Posts Tagged ‘eoin morgan’
I went to sleep last night just after Eoin Morgan had been dismissed thinking that England would probably crumble to 259 and Sri Lanka would win comfortably by seven wickets. When I awoke to the result, I found I had underestimated both England and Sri Lanka’s batting. Although I hadn’t foreseen a large chunk of the game’s narrative, the impact of the result was no less deflating, perhaps even more so given that we’d actually managed to cobble together a seemingly defendable total.
England’s batting formulae sort of worked last night but there is little more dispiriting sight than an England batsman ‘working it’ straight to a fielder. You’re supposed to ‘work it’ into the gaps, boys. Otherwise there’s no point of ‘working it’. You may as well just ‘twat it’.
Nurdling has never been very fashionable and is becoming even less so but done properly it still retains a kind of kitsch cachet. In context the nurdle is a helpful shot. Three nurdles and a boundary every over works out at 350 for the entire innings; five nurdles and a boundary every other over is the same equation. One or two scoring nurdles per over against Tillakaratne Dilshan isn’t quite going to cut it. Gary Ballance nurdled one straight into Dilshan’s hands. Gaps, Gary, not hands.
It’s difficult to know what’s going on with Ballance. Presumably the selectors thought he was worth a punt at 3, having lobbed him in there a propos nothing for the test matches last summer to great effect. Ballance’s detractors say he scores at too pedestrian a rate for one-day cricket but I’m sure I’ve seen him go berserk for Yorkshire although that may have been a mirage or someone who looked very like Gary Ballance. In any case he’s probably hit his last nurdle in this World Cup.
It probably doesn’t matter who comes in for Ballance, just like it probably won’t matter if they swap the bowling around, although James Tredwell’s stock is rising the longer he doesn’t play. He does look great in a high-vis bib after all. He’s probably worth a shout given that our most economical bowler thus far is Moeen Ali. Moeen isn’t exactly a part-time spinner but he isn’t full-time either, he’s a four-days-and-leave-at-lunchtime-on-Friday bowler.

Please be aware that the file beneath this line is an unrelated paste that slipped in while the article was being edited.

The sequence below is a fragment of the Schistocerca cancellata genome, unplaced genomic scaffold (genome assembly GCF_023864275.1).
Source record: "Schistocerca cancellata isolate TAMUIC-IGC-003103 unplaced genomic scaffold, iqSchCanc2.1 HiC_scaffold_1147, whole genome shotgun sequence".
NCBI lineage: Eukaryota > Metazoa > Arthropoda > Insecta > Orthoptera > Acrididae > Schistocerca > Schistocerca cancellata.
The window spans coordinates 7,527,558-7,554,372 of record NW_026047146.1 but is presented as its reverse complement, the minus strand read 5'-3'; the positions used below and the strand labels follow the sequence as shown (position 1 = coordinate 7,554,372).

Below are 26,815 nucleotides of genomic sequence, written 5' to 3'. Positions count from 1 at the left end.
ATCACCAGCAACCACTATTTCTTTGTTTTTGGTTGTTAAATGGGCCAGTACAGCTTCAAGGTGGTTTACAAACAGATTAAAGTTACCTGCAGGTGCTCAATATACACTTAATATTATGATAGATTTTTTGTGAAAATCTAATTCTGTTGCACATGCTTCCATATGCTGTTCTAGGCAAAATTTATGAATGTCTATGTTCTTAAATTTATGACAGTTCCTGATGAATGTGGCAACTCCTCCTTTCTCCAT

There’s a woman at my work who looks exactly like James Tredwell in a wig, There isn’t a single cricket fan at my work so there’s no-one who might be amused if I pointed out the resemblance to them. And none of the cricket fans I know have ever set eyes on this woman. A tragic waste really.
As ever the Cricket World Cup is shaping up to be another slough of despond for England fans. With most of the action happening in the small hours it’s tempting just to ignore it completely, but if we must follow it then maybe it’s best to manage expectations. Personally I’m going to judge England’s performance against the standards of my own team, a friendly side that plays around six games a summer.
First of all it was good to see that all England players turned up on time. No-one got caught in traffic or slept in too late and Eoin Morgan wasn’t forced to bat first while he waited for half his team to pitch up. Everybody looked smart. All players were wearing trousers. There seemed to be enough kit to go around. There were no delays while incoming and outgoing batsmen exchanged boxes and similarly all batsmen were padded up ready to go in. Which was a good job. There was a new ball for each innings, in fact there were two new balls for each innings which is outstanding.
Someone took a hat-trick. A hat-trick! That makes them a shoe-in for the Bowler of the Year award at the end-of-season dinner, largely because that will be the only thing anyone can remember when voting. Someone else nearly scored a hundred. That is unheard of. Only a few catches were dropped. Not half bad.